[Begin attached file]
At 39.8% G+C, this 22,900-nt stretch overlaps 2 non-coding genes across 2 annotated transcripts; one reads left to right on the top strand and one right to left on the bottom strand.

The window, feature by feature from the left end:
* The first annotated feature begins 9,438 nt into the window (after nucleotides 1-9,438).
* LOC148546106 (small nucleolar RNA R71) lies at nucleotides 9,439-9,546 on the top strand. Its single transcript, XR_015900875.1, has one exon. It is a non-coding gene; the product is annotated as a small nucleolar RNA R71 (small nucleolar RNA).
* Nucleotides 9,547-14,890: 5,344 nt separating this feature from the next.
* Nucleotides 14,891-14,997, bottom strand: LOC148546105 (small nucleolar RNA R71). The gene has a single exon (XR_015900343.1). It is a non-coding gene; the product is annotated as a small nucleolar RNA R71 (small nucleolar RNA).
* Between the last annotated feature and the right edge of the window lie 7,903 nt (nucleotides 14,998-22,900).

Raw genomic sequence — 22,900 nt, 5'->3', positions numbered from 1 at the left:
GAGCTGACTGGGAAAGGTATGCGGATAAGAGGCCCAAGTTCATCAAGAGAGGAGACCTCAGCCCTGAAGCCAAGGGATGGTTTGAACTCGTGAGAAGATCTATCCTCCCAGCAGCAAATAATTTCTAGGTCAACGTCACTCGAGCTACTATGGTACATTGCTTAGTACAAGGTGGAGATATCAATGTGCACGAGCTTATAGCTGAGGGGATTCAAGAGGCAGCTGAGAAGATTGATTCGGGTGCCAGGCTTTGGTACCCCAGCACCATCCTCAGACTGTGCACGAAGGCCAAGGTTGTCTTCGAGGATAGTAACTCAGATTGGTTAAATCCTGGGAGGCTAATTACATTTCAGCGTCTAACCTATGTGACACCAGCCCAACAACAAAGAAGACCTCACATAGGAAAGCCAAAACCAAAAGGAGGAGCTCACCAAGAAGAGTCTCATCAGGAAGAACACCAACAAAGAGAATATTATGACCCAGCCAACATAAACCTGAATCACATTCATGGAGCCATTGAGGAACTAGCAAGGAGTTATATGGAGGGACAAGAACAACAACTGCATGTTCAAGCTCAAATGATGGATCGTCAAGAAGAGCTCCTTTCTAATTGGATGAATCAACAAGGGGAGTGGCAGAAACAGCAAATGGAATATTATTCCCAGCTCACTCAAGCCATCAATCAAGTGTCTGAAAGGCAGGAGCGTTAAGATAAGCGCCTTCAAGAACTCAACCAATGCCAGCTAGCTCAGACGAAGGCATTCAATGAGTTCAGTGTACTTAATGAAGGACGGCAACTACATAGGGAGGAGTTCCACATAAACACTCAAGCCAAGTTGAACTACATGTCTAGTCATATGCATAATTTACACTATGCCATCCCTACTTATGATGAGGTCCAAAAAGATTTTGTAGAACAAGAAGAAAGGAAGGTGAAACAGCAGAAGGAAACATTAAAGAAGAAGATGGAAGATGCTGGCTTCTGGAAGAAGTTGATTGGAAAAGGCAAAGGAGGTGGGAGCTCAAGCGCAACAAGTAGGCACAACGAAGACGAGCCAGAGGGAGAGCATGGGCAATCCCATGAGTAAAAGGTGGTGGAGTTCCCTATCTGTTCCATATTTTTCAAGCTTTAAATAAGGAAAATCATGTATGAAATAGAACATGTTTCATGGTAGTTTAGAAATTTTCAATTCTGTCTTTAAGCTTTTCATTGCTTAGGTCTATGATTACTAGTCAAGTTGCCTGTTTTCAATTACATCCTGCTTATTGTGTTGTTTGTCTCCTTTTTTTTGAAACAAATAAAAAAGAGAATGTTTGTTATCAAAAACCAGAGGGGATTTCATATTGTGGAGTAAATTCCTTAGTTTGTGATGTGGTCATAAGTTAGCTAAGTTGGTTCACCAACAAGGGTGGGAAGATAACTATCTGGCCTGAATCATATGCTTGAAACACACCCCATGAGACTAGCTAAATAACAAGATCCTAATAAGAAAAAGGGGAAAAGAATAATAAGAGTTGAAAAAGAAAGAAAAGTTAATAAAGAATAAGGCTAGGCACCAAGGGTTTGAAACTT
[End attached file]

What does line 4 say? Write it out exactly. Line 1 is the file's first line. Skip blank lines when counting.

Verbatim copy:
* LOC148546106 (small nucleolar RNA R71) lies at nucleotides 9,439-9,546 on the top strand. Its single transcript, XR_015900875.1, has one exon. It is a non-coding gene; the product is annotated as a small nucleolar RNA R71 (small nucleolar RNA).